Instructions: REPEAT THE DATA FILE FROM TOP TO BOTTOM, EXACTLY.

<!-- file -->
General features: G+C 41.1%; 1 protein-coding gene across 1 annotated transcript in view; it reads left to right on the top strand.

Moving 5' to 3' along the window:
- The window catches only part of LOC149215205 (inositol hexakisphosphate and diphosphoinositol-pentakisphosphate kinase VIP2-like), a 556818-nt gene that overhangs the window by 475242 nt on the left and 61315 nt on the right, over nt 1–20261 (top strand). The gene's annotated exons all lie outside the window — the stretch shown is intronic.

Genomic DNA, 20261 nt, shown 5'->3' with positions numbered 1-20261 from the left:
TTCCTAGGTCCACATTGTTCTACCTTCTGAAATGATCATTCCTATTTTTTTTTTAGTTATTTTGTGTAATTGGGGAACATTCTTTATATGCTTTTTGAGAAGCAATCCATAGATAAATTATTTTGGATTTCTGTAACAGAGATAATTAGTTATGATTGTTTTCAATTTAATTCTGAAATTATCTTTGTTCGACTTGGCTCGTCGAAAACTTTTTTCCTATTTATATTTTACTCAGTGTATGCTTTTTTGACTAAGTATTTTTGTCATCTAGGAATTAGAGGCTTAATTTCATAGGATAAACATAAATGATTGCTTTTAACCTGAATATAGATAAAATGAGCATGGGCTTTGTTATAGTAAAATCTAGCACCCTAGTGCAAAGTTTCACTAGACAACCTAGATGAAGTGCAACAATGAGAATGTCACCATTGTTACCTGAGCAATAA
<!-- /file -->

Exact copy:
General features: G+C 41.1%; 1 protein-coding gene across 1 annotated transcript in view; it reads left to right on the top strand.

Moving 5' to 3' along the window:
- The window catches only part of LOC149215205 (inositol hexakisphosphate and diphosphoinositol-pentakisphosphate kinase VIP2-like), a 556818-nt gene that overhangs the window by 475242 nt on the left and 61315 nt on the right, over nt 1–20261 (top strand). The gene's annotated exons all lie outside the window — the stretch shown is intronic.

Genomic DNA, 20261 nt, shown 5'->3' with positions numbered 1-20261 from the left:
TTCCTAGGTCCACATTGTTCTACCTTCTGAAATGATCATTCCTATTTTTTTTTTAGTTATTTTGTGTAATTGGGGAACATTCTTTATATGCTTTTTGAGAAGCAATCCATAGATAAATTATTTTGGATTTCTGTAACAGAGATAATTAGTTATGATTGTTTTCAATTTAATTCTGAAATTATCTTTGTTCGACTTGGCTCGTCGAAAACTTTTTTCCTATTTATATTTTACTCAGTGTATGCTTTTTTGACTAAGTATTTTTGTCATCTAGGAATTAGAGGCTTAATTTCATAGGATAAACATAAATGATTGCTTTTAACCTGAATATAGATAAAATGAGCATGGGCTTTGTTATAGTAAAATCTAGCACCCTAGTGCAAAGTTTCACTAGACAACCTAGATGAAGTGCAACAATGAGAATGTCACCATTGTTACCTGAGCAATAA